JUDO CAPITAL ON TRACK TO RAISE OVER $100 MILLION IN EQUITY AS IT PREPARES TO CHALLENGE SME BANKING MARKET
In one of Australia’s largest pre-revenue capital raisings, Judo Capital today announced that it’s on target to raise more than $100 million from Australian and international investors, co-ordinated by Ironbridge, to support its goal of becoming a “challenger bank” for the Australian small and medium-sized business (SME) market.
Judo also announced that it has started the process of applying for a banking license from the Australian Prudential Regulation Authority (APRA) – the culmination of a strategic build-up of the company over the past three years.
Judo aims to become Australia’s first true “challenger bank” for SMEs, based on the highly successful model delivered by UK challenger banks such as Aldermore, Shawbrook, and OakNorth.
Judo is also proud to announce the official opening of its new headquarters in Melbourne, which will accommodate its 40 employees, with capacity for the company to grow significantly, including plans to expand its national footprint over the next 12 months.
Judo will provide financial products tailored specifically to SMEs, partnering with a selection of handpicked business brokers to deliver a unique service proposition to the underserviced business market.
Co-founder and joint Chief Executive Officer of Judo, Joseph Healy, said the equity raising, together with other funding lines, meant Judo would now be in a position to provide finance to what is often described as the engine room of the Australian economy. Judo defines SMEs as businesses with a turnover of up to $20 million a year.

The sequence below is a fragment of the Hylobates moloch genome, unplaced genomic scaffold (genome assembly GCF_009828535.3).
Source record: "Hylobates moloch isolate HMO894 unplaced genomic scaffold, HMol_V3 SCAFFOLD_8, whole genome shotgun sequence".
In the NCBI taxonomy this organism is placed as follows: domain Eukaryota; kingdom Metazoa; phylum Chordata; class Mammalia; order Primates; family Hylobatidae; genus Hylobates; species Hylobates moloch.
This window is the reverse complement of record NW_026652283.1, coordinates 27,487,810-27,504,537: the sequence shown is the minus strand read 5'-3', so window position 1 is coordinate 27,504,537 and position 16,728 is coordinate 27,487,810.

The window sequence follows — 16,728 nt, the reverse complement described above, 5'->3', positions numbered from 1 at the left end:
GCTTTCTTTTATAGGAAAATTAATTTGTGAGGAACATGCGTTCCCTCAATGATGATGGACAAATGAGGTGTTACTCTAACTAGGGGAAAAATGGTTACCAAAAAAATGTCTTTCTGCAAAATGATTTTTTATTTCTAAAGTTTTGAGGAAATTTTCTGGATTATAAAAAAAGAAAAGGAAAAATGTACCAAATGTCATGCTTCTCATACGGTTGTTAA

“Since we started on this journey, we have put together a first-class team with years of combined experience in SME relationship banking, risk management, technology, and product and process innovation,” he said.
“We believe that the craft of banking for SMEs has been largely lost to the Australian economy as banks have industrialised their business models and have become fixated on property-based lending. “Culturally, many banks have come to view risk management as a specialist function removed from the customer, rather than a core competency of a relationship banker.
“They have also become very product and sales driven in a way that has not served their customers well. At Judo, no banker will be driven by sales targets.
“We believe that there is a place in the market for a credible player committed to traditional relationship banking. We very much see our proposition as ‘SME banking as it used to be, SME banking as it should be’.
“Our purpose is to be the most trusted business bank to Australia’s SMEs, providing the quality and consistency of service the sector should expect and deserve.”
Judo’s co-founder and joint CEO, David Hornery, said Judo had been purpose built from the ground up, to be the best practice relationship proposition to SMEs in the Australian market.
“Today marks a seminal moment for Australian banking, with the promise of having a legitimate competitor to the major banks in the SME market moving one step closer to becoming a reality,” Mr Hornery said.
“When we set out to build Judo, we were clear in our minds that we needed to be radically different to the standardised, one-size-fits-all approach provided by the big banks.
“For example, when it comes to making the important lending decisions, it takes one of our people to say yes, and two to say no. Our customers also deal directly with decision-makers who have the power to assess each application on its merits, with loan decisions made in just five days.
“And while our technology is cutting edge, we aren’t defined by it as the fintech sector tends to be; for us, technology is an enabler of our relationship proposition.”
Judo provides flexible business loans, lines of credit, equipment loans, finance lease and home loans for our business lending customers.
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